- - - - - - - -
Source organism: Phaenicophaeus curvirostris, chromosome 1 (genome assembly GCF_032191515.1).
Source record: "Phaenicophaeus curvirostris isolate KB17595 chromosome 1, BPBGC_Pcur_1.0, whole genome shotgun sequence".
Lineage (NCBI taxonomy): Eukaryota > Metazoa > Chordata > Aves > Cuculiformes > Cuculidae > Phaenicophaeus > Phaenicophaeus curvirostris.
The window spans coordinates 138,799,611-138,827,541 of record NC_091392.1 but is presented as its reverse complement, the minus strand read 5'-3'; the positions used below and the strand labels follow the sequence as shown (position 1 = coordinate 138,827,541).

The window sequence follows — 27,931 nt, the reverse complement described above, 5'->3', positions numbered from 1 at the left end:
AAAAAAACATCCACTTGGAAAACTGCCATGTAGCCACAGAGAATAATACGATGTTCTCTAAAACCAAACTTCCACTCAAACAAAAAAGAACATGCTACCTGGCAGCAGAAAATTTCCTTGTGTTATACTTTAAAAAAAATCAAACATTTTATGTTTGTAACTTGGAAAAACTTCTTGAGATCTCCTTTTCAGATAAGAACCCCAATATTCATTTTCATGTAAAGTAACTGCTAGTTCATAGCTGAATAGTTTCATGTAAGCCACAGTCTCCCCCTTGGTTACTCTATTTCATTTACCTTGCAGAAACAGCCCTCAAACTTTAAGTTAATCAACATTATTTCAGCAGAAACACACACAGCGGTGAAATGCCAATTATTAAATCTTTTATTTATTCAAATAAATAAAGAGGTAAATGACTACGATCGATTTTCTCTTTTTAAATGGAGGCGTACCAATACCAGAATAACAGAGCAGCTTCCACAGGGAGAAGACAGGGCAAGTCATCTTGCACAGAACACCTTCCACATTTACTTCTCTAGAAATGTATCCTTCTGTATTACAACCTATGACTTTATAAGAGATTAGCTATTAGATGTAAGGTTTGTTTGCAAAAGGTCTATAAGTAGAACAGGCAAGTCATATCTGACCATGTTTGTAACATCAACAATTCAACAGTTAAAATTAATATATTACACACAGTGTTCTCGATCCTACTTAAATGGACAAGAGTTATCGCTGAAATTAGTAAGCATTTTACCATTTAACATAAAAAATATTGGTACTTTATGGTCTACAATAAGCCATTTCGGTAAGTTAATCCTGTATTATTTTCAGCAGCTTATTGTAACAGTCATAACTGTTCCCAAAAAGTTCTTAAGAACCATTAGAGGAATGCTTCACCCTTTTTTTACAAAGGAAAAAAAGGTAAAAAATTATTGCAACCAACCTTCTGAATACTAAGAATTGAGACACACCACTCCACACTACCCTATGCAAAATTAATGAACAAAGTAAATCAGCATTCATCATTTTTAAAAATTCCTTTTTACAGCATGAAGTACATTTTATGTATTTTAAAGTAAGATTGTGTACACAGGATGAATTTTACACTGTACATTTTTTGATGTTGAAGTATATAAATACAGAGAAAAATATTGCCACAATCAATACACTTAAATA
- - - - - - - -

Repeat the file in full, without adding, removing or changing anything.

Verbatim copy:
Source organism: Phaenicophaeus curvirostris, chromosome 1 (genome assembly GCF_032191515.1).
Source record: "Phaenicophaeus curvirostris isolate KB17595 chromosome 1, BPBGC_Pcur_1.0, whole genome shotgun sequence".
Lineage (NCBI taxonomy): Eukaryota > Metazoa > Chordata > Aves > Cuculiformes > Cuculidae > Phaenicophaeus > Phaenicophaeus curvirostris.
The window spans coordinates 138,799,611-138,827,541 of record NC_091392.1 but is presented as its reverse complement, the minus strand read 5'-3'; the positions used below and the strand labels follow the sequence as shown (position 1 = coordinate 138,827,541).

The window sequence follows — 27,931 nt, the reverse complement described above, 5'->3', positions numbered from 1 at the left end:
AAAAAAACATCCACTTGGAAAACTGCCATGTAGCCACAGAGAATAATACGATGTTCTCTAAAACCAAACTTCCACTCAAACAAAAAAGAACATGCTACCTGGCAGCAGAAAATTTCCTTGTGTTATACTTTAAAAAAAATCAAACATTTTATGTTTGTAACTTGGAAAAACTTCTTGAGATCTCCTTTTCAGATAAGAACCCCAATATTCATTTTCATGTAAAGTAACTGCTAGTTCATAGCTGAATAGTTTCATGTAAGCCACAGTCTCCCCCTTGGTTACTCTATTTCATTTACCTTGCAGAAACAGCCCTCAAACTTTAAGTTAATCAACATTATTTCAGCAGAAACACACACAGCGGTGAAATGCCAATTATTAAATCTTTTATTTATTCAAATAAATAAAGAGGTAAATGACTACGATCGATTTTCTCTTTTTAAATGGAGGCGTACCAATACCAGAATAACAGAGCAGCTTCCACAGGGAGAAGACAGGGCAAGTCATCTTGCACAGAACACCTTCCACATTTACTTCTCTAGAAATGTATCCTTCTGTATTACAACCTATGACTTTATAAGAGATTAGCTATTAGATGTAAGGTTTGTTTGCAAAAGGTCTATAAGTAGAACAGGCAAGTCATATCTGACCATGTTTGTAACATCAACAATTCAACAGTTAAAATTAATATATTACACACAGTGTTCTCGATCCTACTTAAATGGACAAGAGTTATCGCTGAAATTAGTAAGCATTTTACCATTTAACATAAAAAATATTGGTACTTTATGGTCTACAATAAGCCATTTCGGTAAGTTAATCCTGTATTATTTTCAGCAGCTTATTGTAACAGTCATAACTGTTCCCAAAAAGTTCTTAAGAACCATTAGAGGAATGCTTCACCCTTTTTTTACAAAGGAAAAAAAGGTAAAAAATTATTGCAACCAACCTTCTGAATACTAAGAATTGAGACACACCACTCCACACTACCCTATGCAAAATTAATGAACAAAGTAAATCAGCATTCATCATTTTTAAAAATTCCTTTTTACAGCATGAAGTACATTTTATGTATTTTAAAGTAAGATTGTGTACACAGGATGAATTTTACACTGTACATTTTTTGATGTTGAAGTATATAAATACAGAGAAAAATATTGCCACAATCAATACACTTAAATA